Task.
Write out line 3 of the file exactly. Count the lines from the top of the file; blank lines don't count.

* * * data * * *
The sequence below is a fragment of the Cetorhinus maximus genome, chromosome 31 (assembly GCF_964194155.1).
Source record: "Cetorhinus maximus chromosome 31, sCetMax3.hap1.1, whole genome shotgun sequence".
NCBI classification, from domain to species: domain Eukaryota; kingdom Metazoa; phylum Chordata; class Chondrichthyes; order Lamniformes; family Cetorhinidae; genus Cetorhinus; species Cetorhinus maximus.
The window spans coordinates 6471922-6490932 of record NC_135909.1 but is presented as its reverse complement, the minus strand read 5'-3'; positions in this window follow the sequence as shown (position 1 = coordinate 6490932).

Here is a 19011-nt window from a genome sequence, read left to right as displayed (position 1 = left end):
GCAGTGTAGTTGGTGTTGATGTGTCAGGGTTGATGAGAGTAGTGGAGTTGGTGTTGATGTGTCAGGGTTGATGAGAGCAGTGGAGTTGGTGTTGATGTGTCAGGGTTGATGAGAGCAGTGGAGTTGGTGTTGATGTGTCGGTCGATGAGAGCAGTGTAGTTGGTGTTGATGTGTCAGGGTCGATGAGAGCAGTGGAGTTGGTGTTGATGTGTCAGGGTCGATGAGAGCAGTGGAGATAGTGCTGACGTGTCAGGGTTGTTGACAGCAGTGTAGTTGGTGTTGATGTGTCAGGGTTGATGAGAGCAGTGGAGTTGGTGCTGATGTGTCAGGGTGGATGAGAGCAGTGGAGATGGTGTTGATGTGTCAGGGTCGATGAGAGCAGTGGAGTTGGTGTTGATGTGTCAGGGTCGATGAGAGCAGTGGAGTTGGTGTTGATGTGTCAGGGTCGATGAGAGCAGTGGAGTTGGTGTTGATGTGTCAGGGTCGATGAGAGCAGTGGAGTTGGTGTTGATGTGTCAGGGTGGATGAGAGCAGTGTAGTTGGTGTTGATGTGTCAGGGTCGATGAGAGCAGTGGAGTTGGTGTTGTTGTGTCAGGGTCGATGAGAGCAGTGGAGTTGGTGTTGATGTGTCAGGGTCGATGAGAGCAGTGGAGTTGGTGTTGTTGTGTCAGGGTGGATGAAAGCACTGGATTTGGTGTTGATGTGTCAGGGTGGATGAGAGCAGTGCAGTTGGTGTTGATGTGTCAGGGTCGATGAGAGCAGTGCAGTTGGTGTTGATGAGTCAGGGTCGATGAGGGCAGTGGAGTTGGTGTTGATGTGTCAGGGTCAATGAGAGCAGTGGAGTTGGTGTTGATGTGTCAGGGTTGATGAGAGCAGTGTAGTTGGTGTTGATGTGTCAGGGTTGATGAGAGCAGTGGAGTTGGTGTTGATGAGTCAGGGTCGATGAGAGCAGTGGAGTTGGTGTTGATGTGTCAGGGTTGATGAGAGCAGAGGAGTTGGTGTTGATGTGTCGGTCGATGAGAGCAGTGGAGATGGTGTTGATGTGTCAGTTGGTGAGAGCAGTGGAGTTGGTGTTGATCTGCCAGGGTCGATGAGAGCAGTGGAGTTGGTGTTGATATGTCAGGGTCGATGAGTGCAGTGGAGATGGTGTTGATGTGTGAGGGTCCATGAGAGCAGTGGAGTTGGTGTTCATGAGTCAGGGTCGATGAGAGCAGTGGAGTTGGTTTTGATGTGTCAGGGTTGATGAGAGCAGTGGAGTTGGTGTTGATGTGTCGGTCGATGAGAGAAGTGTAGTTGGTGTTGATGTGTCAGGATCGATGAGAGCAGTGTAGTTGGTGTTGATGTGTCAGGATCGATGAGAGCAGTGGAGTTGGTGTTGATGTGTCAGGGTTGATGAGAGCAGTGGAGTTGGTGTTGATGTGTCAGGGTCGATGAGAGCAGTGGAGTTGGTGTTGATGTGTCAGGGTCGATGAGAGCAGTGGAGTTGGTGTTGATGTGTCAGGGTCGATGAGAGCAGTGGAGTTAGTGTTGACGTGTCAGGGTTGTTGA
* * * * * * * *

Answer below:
NCBI classification, from domain to species: domain Eukaryota; kingdom Metazoa; phylum Chordata; class Chondrichthyes; order Lamniformes; family Cetorhinidae; genus Cetorhinus; species Cetorhinus maximus.